In the first part of Sipping Toward Cicerone® I walked you through the 4 levels of Cicerone® Certification. In this post, part 2, we’ll cover my studying for and taking the Certified Beer Server exam. In, part 3, we’ll look at my studying for the Certified Cicerone® exam. If you want to see how I did on the test, skip to part 4.
What beer loving nincompoop can’t get a 75% on a 60 question test about beer? You can literally miss 15 questions and still pass. Easy, right? Not really. Knowing what an IPA is vs. a Stout is one thing but do you know the 6 steps in properly cleaning a beer glass? Do you know how to properly store beer? How to properly pour it from a bottle? From a draught faucet? Elements of a draught system? The SRM of a Hefeweizen? What the hell SRM is? Yeah, not so easy now, is it?
For some, little to no studying is required. If you’ve worked as the bartender at a craft beer bar for 12 months, I’m absolutely confident that your studying can consist of a 30 minute date with the Certified Beer Server syllabus. For the rest of the planet, some actual studying is required. While I know my fair share about the frothy goodness that is beer, I’m not one to go into a test unprepared. I downloaded the syllabus and purchased “Tasting Beer” by Randy Mosher. From what I’d read, these two things are essentially all you need to pass the test.
The syllabus is ten pages long and is in bulleted form. That’s a whole lot of bullet points which equals a whole lot of info. This info can be compartmentalized in chunks and they actually do that for you with their format. This gives you an easy way to segment your studying.
“Tasting Beer” is, in my opinion, a very well-written book that discusses beer history, beer styles and common flavors found in beer and its ingredients. Read it once and you should have a general idea of these things. Read it twice and you will pick up A LOT of things you missed the first time.
After reviewing the syllabus and reading Tasting Beer, it was an easy choice for me to make flash cards for studying. I don’t recall ever making flash cards for myself before this. However, I didn’t have a smart phone in high school or college that had sweet apps like Cram to help me. I was able to make groups of flash cards that had all the appropriate bullet points from the syllabus, as well as notes from Tasting Beer all in one place. Whether I was waiting for an appointment, riding shotgun with the wife or lying in bed, I was able to study. I’m not a paid spokesperson for Cram but by golly, I sure do love that app.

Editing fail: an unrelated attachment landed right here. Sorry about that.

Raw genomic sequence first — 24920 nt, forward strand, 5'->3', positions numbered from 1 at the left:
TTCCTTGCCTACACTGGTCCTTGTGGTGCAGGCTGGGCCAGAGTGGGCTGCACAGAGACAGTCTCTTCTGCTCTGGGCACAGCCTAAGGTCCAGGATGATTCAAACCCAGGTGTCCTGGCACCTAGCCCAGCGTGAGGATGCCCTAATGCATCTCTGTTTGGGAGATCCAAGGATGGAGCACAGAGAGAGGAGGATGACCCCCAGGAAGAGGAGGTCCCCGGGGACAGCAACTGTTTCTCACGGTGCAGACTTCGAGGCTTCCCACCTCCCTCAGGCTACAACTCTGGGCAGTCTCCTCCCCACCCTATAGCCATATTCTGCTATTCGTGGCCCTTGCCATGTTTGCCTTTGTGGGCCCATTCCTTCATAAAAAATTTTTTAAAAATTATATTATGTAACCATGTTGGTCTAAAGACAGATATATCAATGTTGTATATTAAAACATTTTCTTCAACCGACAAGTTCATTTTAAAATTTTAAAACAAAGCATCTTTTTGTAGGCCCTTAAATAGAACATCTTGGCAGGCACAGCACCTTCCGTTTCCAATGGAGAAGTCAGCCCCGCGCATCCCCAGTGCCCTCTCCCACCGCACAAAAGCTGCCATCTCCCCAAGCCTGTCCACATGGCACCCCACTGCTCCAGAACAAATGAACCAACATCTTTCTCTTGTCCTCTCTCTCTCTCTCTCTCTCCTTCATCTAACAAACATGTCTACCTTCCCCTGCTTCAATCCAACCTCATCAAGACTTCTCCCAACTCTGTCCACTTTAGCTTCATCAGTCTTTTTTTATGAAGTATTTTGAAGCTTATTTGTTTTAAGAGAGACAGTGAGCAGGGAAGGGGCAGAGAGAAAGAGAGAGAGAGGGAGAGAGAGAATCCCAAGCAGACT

Now we get to the one and only thing I don’t like about the Certified Beer Server test: The test is online. While it’s convenient, from what I’ve read, some folks take this as a license to keep Google handy on one tab and the test open on the other. With 30 seconds per question, I honestly don’t think you’d be able to cheat for each question and still pass in time. That doesn’t mean there aren’t people who won’t try. However, this type of passing is something I couldn’t be less interested in.
After studying since January, I took the test in May, 2015. Yes, I studied nearly five months for a 30 minute online test. Why so long? To be honest, I knowingly overstudied. The test wants you to know about perceived bitterness in a scale that uses “pronounced” and “assertive.” I learned that info plus the IBUs. You were supposed to know the color of beer using descriptors like “gold” and “straw.” I learned info that plus the SRM. I didn’t want to half ass it. I wanted to full ass it. I knew that a solid base on this test would prepare me for studying for Level 2, which was my true goal.
Now for the results: Drumroll please……………I passed. I passed with 59/60 in 11 minutes.
I told you I overstudied. I’m okay with the extra time I put in because I’m proud of my results and the foundation that I gave myself for studying for the Certified Cicerone® exam. From how difficult is sounds, I haven’t taken a test that rivals the the Certified Cicerone® exam in at least 10 years, if ever. On top of memorizing a plethora of facts, to pass the exam I’ll need to demonstrate beer knowledge in a recorded demo as well as pass a tasting portion. I’m up for the challenge but how will I do? Stay tuned for part 3 where I take you through my studying and actually sit for the test.